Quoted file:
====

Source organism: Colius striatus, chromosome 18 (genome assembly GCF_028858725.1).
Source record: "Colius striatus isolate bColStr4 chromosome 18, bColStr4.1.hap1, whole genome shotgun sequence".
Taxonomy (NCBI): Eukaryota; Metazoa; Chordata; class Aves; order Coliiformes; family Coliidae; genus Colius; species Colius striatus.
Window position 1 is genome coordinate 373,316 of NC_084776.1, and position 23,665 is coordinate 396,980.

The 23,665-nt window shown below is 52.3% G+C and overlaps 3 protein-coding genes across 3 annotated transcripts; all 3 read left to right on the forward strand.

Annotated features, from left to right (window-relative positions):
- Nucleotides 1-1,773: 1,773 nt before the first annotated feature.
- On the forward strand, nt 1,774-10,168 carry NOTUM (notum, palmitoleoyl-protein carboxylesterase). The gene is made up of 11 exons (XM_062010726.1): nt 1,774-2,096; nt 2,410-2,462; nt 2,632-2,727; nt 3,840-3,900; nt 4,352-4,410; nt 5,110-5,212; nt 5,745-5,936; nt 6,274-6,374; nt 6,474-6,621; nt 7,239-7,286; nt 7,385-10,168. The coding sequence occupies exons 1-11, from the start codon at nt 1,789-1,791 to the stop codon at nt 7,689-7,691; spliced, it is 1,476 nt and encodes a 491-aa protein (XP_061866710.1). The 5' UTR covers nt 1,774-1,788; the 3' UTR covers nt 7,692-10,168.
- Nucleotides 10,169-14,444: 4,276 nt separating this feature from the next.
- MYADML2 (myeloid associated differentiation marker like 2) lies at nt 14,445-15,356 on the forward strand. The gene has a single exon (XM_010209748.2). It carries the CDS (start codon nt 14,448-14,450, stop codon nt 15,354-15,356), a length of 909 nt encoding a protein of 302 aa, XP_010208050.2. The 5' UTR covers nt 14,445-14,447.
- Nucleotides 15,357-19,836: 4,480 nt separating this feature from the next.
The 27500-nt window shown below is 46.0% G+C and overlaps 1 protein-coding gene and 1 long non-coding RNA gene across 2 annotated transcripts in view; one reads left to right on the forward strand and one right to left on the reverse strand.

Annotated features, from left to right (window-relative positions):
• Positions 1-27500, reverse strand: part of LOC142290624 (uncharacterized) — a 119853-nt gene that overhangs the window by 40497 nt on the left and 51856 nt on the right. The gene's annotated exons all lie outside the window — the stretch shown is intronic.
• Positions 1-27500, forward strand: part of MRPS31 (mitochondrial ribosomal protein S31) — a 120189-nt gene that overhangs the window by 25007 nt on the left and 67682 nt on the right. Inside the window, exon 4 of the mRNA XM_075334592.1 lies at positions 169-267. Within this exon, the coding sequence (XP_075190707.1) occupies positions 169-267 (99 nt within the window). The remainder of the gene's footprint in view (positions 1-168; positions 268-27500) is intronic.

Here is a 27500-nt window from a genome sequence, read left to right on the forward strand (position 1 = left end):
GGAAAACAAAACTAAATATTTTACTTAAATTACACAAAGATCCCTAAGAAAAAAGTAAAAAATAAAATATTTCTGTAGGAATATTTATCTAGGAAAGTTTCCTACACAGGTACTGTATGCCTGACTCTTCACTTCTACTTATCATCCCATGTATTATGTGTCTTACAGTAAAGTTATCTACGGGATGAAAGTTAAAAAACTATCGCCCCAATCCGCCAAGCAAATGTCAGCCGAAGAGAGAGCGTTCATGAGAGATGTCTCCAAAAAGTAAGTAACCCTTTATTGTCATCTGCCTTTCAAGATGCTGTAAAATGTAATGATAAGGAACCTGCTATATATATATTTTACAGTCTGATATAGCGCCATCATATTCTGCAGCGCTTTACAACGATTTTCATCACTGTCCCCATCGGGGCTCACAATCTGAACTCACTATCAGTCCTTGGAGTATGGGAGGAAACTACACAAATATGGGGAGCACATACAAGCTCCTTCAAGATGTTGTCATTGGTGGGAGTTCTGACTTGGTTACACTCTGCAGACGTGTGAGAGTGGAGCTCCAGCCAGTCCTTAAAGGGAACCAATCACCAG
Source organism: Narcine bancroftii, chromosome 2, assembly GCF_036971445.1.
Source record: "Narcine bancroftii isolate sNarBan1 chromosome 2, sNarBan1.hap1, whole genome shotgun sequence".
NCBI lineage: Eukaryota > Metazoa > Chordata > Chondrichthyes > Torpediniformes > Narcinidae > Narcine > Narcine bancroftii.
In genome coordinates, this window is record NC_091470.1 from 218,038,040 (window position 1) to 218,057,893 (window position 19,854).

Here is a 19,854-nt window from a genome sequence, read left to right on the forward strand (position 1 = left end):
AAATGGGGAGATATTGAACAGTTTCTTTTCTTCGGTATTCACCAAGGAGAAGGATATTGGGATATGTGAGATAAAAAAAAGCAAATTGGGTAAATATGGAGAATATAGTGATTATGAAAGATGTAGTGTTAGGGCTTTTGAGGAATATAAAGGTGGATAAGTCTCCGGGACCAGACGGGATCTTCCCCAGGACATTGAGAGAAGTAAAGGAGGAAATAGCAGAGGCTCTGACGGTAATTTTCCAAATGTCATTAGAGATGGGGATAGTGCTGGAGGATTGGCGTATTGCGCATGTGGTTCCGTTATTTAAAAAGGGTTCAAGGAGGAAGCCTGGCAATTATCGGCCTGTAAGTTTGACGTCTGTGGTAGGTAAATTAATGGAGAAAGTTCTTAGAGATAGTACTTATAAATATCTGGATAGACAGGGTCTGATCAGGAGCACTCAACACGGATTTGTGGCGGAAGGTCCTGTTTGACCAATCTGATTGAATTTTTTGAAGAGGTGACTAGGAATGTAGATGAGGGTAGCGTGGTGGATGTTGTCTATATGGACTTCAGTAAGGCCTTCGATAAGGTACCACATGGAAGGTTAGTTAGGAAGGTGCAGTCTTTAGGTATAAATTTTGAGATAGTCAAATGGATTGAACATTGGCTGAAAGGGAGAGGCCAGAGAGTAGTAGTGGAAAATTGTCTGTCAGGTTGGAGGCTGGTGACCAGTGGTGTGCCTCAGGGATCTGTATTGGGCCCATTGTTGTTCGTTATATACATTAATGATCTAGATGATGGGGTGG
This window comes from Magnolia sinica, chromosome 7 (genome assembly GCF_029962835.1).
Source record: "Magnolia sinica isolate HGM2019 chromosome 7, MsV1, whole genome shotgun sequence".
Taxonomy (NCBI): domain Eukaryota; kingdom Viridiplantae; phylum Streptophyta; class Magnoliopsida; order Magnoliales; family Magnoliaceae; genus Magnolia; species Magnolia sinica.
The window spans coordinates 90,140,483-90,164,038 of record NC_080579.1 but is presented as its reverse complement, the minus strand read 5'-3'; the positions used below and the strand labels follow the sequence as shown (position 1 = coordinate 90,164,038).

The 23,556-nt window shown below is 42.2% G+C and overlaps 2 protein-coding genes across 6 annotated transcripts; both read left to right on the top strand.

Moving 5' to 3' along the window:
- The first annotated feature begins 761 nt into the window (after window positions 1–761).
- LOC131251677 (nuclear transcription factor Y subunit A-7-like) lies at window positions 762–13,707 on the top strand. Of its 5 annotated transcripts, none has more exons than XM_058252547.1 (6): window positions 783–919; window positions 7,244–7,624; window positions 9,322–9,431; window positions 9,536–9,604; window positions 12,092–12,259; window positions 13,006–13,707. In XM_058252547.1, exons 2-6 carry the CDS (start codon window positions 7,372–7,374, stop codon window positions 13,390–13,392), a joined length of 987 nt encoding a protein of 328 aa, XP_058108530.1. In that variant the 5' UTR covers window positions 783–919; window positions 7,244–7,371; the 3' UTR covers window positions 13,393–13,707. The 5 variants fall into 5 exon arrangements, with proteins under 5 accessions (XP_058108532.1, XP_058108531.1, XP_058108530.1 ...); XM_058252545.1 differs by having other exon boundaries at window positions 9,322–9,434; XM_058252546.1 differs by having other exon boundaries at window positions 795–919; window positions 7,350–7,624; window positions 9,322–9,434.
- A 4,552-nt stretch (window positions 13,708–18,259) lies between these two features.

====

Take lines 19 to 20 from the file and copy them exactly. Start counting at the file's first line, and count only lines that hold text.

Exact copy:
Source record: "Narcine bancroftii isolate sNarBan1 chromosome 2, sNarBan1.hap1, whole genome shotgun sequence".
NCBI lineage: Eukaryota > Metazoa > Chordata > Chondrichthyes > Torpediniformes > Narcinidae > Narcine > Narcine bancroftii.